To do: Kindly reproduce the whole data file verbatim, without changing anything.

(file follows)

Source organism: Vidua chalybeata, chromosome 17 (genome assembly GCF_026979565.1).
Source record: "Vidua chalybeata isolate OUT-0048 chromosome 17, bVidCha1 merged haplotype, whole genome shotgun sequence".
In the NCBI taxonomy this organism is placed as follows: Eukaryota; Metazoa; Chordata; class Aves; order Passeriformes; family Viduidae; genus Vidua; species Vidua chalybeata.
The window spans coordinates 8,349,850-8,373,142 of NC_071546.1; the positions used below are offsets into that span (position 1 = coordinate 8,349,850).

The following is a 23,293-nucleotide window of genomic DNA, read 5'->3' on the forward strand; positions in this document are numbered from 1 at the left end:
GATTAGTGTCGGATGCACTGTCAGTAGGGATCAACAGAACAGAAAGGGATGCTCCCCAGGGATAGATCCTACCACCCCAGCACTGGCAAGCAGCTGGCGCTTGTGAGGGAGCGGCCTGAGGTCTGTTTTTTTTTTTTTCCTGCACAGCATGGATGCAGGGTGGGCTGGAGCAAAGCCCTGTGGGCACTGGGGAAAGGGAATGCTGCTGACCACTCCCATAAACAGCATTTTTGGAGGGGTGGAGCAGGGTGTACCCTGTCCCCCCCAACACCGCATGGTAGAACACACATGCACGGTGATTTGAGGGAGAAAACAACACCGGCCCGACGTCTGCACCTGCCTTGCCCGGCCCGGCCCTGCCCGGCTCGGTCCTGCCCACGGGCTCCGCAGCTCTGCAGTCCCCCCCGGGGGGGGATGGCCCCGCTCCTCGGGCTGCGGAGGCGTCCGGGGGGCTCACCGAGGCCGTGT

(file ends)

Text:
Source organism: Vidua chalybeata, chromosome 17 (genome assembly GCF_026979565.1).
Source record: "Vidua chalybeata isolate OUT-0048 chromosome 17, bVidCha1 merged haplotype, whole genome shotgun sequence".
In the NCBI taxonomy this organism is placed as follows: Eukaryota; Metazoa; Chordata; class Aves; order Passeriformes; family Viduidae; genus Vidua; species Vidua chalybeata.
The window spans coordinates 8,349,850-8,373,142 of NC_071546.1; the positions used below are offsets into that span (position 1 = coordinate 8,349,850).

The following is a 23,293-nucleotide window of genomic DNA, read 5'->3' on the forward strand; positions in this document are numbered from 1 at the left end:
GATTAGTGTCGGATGCACTGTCAGTAGGGATCAACAGAACAGAAAGGGATGCTCCCCAGGGATAGATCCTACCACCCCAGCACTGGCAAGCAGCTGGCGCTTGTGAGGGAGCGGCCTGAGGTCTGTTTTTTTTTTTTTCCTGCACAGCATGGATGCAGGGTGGGCTGGAGCAAAGCCCTGTGGGCACTGGGGAAAGGGAATGCTGCTGACCACTCCCATAAACAGCATTTTTGGAGGGGTGGAGCAGGGTGTACCCTGTCCCCCCCAACACCGCATGGTAGAACACACATGCACGGTGATTTGAGGGAGAAAACAACACCGGCCCGACGTCTGCACCTGCCTTGCCCGGCCCGGCCCTGCCCGGCTCGGTCCTGCCCACGGGCTCCGCAGCTCTGCAGTCCCCCCCGGGGGGGGATGGCCCCGCTCCTCGGGCTGCGGAGGCGTCCGGGGGGCTCACCGAGGCCGTGT